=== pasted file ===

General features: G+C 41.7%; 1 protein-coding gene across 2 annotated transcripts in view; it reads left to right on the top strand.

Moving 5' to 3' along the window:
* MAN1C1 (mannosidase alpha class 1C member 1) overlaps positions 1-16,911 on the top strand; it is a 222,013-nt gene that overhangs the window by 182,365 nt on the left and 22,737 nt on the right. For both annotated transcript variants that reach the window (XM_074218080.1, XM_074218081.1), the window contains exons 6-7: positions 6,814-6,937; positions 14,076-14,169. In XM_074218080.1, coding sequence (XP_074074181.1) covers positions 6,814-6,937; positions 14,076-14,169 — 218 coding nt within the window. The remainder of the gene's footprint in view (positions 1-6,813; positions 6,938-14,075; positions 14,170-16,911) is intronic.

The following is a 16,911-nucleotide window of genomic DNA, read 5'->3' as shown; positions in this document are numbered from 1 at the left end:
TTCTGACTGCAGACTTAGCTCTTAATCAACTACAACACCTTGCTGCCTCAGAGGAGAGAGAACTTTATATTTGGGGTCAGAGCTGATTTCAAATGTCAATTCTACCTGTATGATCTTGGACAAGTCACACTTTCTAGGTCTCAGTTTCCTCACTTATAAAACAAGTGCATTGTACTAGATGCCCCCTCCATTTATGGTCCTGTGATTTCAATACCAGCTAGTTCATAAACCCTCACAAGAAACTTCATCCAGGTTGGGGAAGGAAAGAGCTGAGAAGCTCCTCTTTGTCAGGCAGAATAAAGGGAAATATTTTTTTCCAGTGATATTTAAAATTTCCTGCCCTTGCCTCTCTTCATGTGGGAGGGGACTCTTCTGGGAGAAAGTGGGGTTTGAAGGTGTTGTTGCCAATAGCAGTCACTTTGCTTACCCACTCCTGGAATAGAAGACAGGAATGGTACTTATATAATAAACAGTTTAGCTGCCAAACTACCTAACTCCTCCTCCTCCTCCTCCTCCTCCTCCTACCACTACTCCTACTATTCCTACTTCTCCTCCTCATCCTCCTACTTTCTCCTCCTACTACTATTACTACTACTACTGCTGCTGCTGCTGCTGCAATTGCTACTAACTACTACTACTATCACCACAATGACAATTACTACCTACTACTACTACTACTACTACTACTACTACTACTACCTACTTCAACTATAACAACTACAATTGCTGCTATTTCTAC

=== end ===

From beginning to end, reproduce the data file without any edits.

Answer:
General features: G+C 41.7%; 1 protein-coding gene across 2 annotated transcripts in view; it reads left to right on the top strand.

Moving 5' to 3' along the window:
* MAN1C1 (mannosidase alpha class 1C member 1) overlaps positions 1-16,911 on the top strand; it is a 222,013-nt gene that overhangs the window by 182,365 nt on the left and 22,737 nt on the right. For both annotated transcript variants that reach the window (XM_074218080.1, XM_074218081.1), the window contains exons 6-7: positions 6,814-6,937; positions 14,076-14,169. In XM_074218080.1, coding sequence (XP_074074181.1) covers positions 6,814-6,937; positions 14,076-14,169 — 218 coding nt within the window. The remainder of the gene's footprint in view (positions 1-6,813; positions 6,938-14,075; positions 14,170-16,911) is intronic.

The following is a 16,911-nucleotide window of genomic DNA, read 5'->3' as shown; positions in this document are numbered from 1 at the left end:
TTCTGACTGCAGACTTAGCTCTTAATCAACTACAACACCTTGCTGCCTCAGAGGAGAGAGAACTTTATATTTGGGGTCAGAGCTGATTTCAAATGTCAATTCTACCTGTATGATCTTGGACAAGTCACACTTTCTAGGTCTCAGTTTCCTCACTTATAAAACAAGTGCATTGTACTAGATGCCCCCTCCATTTATGGTCCTGTGATTTCAATACCAGCTAGTTCATAAACCCTCACAAGAAACTTCATCCAGGTTGGGGAAGGAAAGAGCTGAGAAGCTCCTCTTTGTCAGGCAGAATAAAGGGAAATATTTTTTTCCAGTGATATTTAAAATTTCCTGCCCTTGCCTCTCTTCATGTGGGAGGGGACTCTTCTGGGAGAAAGTGGGGTTTGAAGGTGTTGTTGCCAATAGCAGTCACTTTGCTTACCCACTCCTGGAATAGAAGACAGGAATGGTACTTATATAATAAACAGTTTAGCTGCCAAACTACCTAACTCCTCCTCCTCCTCCTCCTCCTCCTCCTACCACTACTCCTACTATTCCTACTTCTCCTCCTCATCCTCCTACTTTCTCCTCCTACTACTATTACTACTACTACTGCTGCTGCTGCTGCTGCAATTGCTACTAACTACTACTACTATCACCACAATGACAATTACTACCTACTACTACTACTACTACTACTACTACTACTACTACCTACTTCAACTATAACAACTACAATTGCTGCTATTTCTAC